In today’s edition of “Data Rights”, it was decided to bring and review information from the official sources of Telegram and WhatsApp, as the most well-known and discussed applications in the media messaging services industry, with individual experience and history for everyone.
Based on the text given in both sources, two multi-million dollar industry giants concentrate on protecting user-data. Guaranteeing this only with quiet statements, unfortunately, for 9 and 5 years of work, neither side published the full source-code of the network, continuing to insist on its advantages over the rest without any real confirmation.
During disputes and contradictory unilateral dialogues, let’s assess which scenarios are given in their privacy policies and what kind of danger they present to our data.
“Telegram is an open-source project. Anyone can study our API, Protocol and Source Code and make an informed decision.”
Telegrams never had fully open-source code. In addition to the elementary lack of publication of the data storage code, the server part, the internal message processing code, the representatives’ statements about the full end-to-end encryption for each sent symbol, the public has also had questions about the difference between simple messages from “encrypted chats”.
“We store messages, photos, videos and documents from your cloud chats.”
“Telegram uses phone numbers as unique identifiers. We ask your permission before syncing your contacts.”
“Telegram only stores the data it needs to function properly.”
No information given on what data Telegram needs to function properly.
“We process your personal data on the ground that such processing is necessary to further our legitimate interests (…)”
“To make it easier for your contacts and other people to reach you and recognize who you are, the screen name you choose, your profile pictures, and your username on Telegram are always public.”
“Note that users who have you in their contacts will see you by the name they saved and not by your screen name.”
Recently we wrote how thanks to this function you can also get the mobile number of almost any user through the official application — Telegram’s Anonymity Hole: How to get any user’s phone number
“(…) we may collect metadata such as your IP address, devices and Telegram apps you’ve used, history of username changes, etc. “
“(…) our moderators may check messages that were reported to them by their recipients.”
“We may also use automated algorithms to analyze messages in cloud chats to stop spam and phishing.”
“We may also store some aggregated metadata to create Telegram features that work across all your devices.”
This is the most important part—Telegram has access to your messages, and they decide how to use it, including automatic and manual check.
“If Telegram receives a court order that confirms you’re a terror suspect, we may disclose your IP address and phone number to the relevant authorities.”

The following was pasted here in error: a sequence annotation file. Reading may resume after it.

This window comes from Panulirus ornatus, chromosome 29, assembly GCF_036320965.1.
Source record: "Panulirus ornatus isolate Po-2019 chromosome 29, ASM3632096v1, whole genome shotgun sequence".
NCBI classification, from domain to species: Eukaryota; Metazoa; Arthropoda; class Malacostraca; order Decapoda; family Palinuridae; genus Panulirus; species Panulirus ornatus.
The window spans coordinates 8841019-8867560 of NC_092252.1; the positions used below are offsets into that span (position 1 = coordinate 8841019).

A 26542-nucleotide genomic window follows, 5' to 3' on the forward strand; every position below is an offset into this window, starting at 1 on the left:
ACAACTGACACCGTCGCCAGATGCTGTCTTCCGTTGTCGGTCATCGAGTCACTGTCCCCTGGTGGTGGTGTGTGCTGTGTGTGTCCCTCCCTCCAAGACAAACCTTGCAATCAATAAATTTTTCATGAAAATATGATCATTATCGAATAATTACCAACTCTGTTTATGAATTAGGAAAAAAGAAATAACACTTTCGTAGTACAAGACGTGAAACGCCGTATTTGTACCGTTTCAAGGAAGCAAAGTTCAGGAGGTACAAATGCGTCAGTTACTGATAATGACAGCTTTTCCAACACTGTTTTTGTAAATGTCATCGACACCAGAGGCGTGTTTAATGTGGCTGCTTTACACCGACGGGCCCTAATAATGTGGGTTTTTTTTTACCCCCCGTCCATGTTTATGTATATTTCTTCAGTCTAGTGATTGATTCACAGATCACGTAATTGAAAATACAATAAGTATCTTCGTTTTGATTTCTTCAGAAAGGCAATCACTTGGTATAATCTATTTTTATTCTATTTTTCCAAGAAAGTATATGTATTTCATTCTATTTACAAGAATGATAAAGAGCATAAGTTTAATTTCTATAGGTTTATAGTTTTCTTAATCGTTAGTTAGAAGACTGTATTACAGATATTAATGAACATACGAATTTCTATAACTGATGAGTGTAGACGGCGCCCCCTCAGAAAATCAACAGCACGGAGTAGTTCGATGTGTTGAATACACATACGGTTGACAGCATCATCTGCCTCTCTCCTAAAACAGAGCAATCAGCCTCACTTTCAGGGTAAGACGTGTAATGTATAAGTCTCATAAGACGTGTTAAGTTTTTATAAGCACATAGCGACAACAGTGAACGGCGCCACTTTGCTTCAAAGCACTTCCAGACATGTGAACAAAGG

When receiving a document of legal structures with the recognition of a person as a terrorist, the telegram can transmit the IP address of its device and the phone number. Most likely, the sim-operator will be further requested to provide access to phone number — more new opportunities and privileges for state bodies.
In 2014, the WhatsApp messenger passed into the possession of Facebook Inc., after which many decided to “mix” their reputation and domestic policy. Nevertheless, we considered it right to disassemble the officially proposed facts, despite the conditional “lack of meaning” and “complete dependence” on the FCB.
In the first line you can smell the “blue” social network:
“WhatsApp must receive or collect some information to operate, provide, improve, understand, customize, support, and market our Services.”
The need for data collection also came to the messenger’s public house, without giving a real argument, at least somehow justifying the need for such actions.
“You provide your mobile phone number and basic information (including a profile name).”
“You provide us, all in accordance with applicable laws, the phone numbers in your mobile address book on a regular basis, including those of both the users of our Services and your other contacts. You may provide us an email address.”
“If a message cannot be delivered immediately, we may keep it on our servers for up to 30 days as we try to deliver it.”
“We may retain that content on our servers for a longer period of time.”
“We collect information about your activity on our Services.
“We collect device and connection-specific information when you install, access, or use our Services.” (Hardware model, operating system information, battery level, signal strength, app version, browser information, mobile network, connection information including phone number, mobile operator or ISP, language and time zone, IP, device operations information, device identifiers).
“We collect device location information.” (including IP, GPS, Bluetooth signals, information about nearby Wi-Fi access points, beacons, cell towers)
“We receive information about you from other users and businesses.”
“A business on WhatsApp may also use another company to assist it in storing, reading, and responding to your messages on behalf of and in support of that business.”
“We work with third-party service providers and the Facebook Companies”
“We collect, use, preserve, and share your information if we have a good-faith belief that it is reasonably necessary.”
Legal resources of the aforementioned companies often publish similar identical texts & documents, using legal jargon as they connote the same beliefs.
Save your data!